Einstein rejected Quantum Mechanics because he didn't like the idea of things happening on a probabilistic fashion because it rejects design (his belief) and instead implies that things happen because they are what is most likely.

When Einstein said "God does not play dice with the Universe", he was appealing to causality. I mentioned this in my prior post. He made no such appeal to design.

See here:
http://homepages.paradise.net.nz/rochelle.f/Bohr-v-Einstein.html

QM was not vindicated until both of them were dead (tests of Bell's inequality). QM proposes a model of reality that is completely alien to classical understanding. Einstein did not want to accept that, did not want to accept that there can be limits on knowledge, and did not want to accept causality being trumped at small scales.

Again - proper tests of quantum mechanics were not done until after he was dead. In order to claim that faith blinded him, it would be necessary to show him an experiment and have him refuse to comprehend the result.

Quote
  Some of that has been described on this thread, but the way light moves, how it reflects and cannot refract like sound, and the very fundamental instability of the universe.

If you're going to disagree with me by saying "hardly" please give an actual example and explain your logic.  I know what I'm talking about (at least I think I do, I'm open to being actually shown I'm wrong instead of being rejected in one word -- which I think is pretty offensive), I've taken classes on Quantum Mechanics and I don't feel that you've actually presented any evidence to contradict what I said.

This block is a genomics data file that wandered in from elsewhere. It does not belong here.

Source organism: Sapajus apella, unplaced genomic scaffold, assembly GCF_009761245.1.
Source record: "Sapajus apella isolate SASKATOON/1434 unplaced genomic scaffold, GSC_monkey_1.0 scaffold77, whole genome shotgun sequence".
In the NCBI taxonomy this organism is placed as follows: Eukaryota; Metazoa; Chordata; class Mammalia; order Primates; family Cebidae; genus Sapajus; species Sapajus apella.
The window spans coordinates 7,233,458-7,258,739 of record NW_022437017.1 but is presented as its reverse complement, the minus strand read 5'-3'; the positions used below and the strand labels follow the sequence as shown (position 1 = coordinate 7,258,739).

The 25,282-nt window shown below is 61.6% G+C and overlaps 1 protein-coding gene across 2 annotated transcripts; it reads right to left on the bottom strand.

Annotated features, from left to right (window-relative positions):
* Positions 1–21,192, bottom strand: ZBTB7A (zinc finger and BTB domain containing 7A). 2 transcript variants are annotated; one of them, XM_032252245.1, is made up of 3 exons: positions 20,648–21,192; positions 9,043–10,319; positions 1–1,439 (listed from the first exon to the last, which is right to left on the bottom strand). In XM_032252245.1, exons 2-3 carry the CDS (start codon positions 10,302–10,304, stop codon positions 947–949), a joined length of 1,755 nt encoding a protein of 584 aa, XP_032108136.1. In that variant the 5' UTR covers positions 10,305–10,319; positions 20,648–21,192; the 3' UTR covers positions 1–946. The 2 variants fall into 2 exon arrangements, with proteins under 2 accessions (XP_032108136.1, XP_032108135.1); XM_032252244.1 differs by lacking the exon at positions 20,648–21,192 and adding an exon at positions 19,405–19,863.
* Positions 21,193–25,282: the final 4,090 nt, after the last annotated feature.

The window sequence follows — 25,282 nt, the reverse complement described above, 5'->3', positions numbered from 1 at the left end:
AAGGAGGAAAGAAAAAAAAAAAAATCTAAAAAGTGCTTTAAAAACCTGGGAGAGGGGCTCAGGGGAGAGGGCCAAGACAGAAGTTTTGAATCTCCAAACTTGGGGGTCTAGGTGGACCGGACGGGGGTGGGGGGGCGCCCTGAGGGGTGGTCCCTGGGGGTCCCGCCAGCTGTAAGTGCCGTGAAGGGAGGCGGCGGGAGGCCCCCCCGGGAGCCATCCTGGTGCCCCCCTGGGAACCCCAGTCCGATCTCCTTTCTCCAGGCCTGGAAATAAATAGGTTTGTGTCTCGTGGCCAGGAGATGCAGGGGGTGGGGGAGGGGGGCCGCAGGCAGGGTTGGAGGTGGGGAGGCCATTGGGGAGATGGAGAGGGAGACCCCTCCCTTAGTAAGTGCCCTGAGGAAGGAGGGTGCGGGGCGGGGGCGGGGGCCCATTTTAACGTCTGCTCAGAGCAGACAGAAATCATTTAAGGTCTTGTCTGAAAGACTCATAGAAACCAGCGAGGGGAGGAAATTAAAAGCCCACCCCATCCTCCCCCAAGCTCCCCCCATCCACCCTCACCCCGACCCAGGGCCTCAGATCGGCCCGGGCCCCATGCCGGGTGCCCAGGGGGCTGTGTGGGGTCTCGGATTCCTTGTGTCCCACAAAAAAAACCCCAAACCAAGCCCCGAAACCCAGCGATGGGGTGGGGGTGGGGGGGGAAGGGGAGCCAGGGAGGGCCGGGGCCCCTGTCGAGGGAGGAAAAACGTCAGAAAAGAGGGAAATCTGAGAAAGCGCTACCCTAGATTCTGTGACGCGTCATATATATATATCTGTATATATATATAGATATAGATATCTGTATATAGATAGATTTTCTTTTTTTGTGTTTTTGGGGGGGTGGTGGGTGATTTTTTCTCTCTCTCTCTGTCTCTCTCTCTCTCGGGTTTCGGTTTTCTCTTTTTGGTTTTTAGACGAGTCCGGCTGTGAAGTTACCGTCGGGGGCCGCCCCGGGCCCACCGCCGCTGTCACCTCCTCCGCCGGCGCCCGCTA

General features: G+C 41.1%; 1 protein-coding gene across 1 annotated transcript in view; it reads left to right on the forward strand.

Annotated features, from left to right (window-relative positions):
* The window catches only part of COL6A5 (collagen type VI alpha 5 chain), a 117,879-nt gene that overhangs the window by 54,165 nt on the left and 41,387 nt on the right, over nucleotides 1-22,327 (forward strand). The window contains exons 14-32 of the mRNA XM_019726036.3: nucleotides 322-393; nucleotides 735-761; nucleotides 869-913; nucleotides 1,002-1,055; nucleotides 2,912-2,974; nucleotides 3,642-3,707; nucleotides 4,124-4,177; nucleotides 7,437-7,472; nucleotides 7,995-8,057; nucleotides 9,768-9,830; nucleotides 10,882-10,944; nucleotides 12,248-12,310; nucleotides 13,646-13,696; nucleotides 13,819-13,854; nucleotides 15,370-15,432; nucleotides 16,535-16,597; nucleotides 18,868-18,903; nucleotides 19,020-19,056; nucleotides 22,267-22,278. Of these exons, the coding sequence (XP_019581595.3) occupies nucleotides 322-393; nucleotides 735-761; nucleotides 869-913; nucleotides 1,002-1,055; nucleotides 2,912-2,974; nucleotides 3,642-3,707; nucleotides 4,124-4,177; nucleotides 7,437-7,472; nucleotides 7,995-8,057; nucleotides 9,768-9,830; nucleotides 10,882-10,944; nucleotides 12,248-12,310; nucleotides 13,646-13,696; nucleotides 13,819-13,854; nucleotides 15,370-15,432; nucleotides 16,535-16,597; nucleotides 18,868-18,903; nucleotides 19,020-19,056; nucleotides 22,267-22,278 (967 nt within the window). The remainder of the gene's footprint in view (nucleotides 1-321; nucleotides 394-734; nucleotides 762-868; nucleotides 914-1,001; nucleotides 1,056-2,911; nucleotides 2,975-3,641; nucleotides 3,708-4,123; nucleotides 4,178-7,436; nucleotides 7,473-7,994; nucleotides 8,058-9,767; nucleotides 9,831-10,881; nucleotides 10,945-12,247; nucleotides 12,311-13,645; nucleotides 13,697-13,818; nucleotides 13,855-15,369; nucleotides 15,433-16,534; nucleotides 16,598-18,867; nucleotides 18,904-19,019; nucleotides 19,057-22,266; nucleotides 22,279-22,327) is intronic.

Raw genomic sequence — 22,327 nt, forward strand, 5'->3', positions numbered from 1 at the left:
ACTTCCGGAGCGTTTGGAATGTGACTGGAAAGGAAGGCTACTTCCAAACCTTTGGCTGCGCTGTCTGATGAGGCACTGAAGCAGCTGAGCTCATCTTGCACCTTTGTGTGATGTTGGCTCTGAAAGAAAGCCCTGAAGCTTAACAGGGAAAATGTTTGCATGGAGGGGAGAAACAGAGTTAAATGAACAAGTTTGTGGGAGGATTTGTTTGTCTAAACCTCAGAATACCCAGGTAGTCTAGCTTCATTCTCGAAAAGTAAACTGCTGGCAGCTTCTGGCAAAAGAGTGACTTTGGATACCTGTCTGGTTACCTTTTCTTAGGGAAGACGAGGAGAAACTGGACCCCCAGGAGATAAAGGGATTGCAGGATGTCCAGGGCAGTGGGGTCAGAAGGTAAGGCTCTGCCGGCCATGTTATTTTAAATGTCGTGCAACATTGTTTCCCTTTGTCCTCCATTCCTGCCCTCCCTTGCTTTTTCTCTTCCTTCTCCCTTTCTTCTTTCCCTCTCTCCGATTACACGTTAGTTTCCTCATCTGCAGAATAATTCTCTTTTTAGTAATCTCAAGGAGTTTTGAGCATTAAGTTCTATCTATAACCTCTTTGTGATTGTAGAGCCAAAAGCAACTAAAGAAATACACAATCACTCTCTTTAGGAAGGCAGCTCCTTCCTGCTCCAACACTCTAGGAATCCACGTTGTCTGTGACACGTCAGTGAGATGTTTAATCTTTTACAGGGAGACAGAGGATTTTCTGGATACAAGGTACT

EDIT:  The full quote is even more damning:

You believe in the God who plays dice, and I in complete law and order in a world which objectively exists, and which I, in a wildly speculative way, am trying to capture. I hope that someone will discover a more realistic way, or rather a more tangible basis than it has been my lot to find. Even the great initial success of the Quantum Theory does not make me believe in the fundamental dice-game, although I am well aware that our younger colleagues interpret this as a consequence of senility. No doubt the day will come when we will see whose instinctive attitude was the correct one. (Albert Einstein to Max Born, Sept 1944, 'The Born-Einstein Letters')

There was nothing "instinctive" about the dice-players attitude, as he put it, because that's not how science is supposed to work.  Instinct is only utilized in formulating ideas that fit that data to test, but the moment that better ideas fit, you're supposed to be objective enough to switch your points of view to them.  Einstein's attitude denied evidence and the success of the quantum model because it didn't fit with his views on the nature of reality.  I don't see how you can take this as anything but an example of science failing to be properly executed due to the intrusion of faith exemplified in one of the most influence scientists of the 20th century.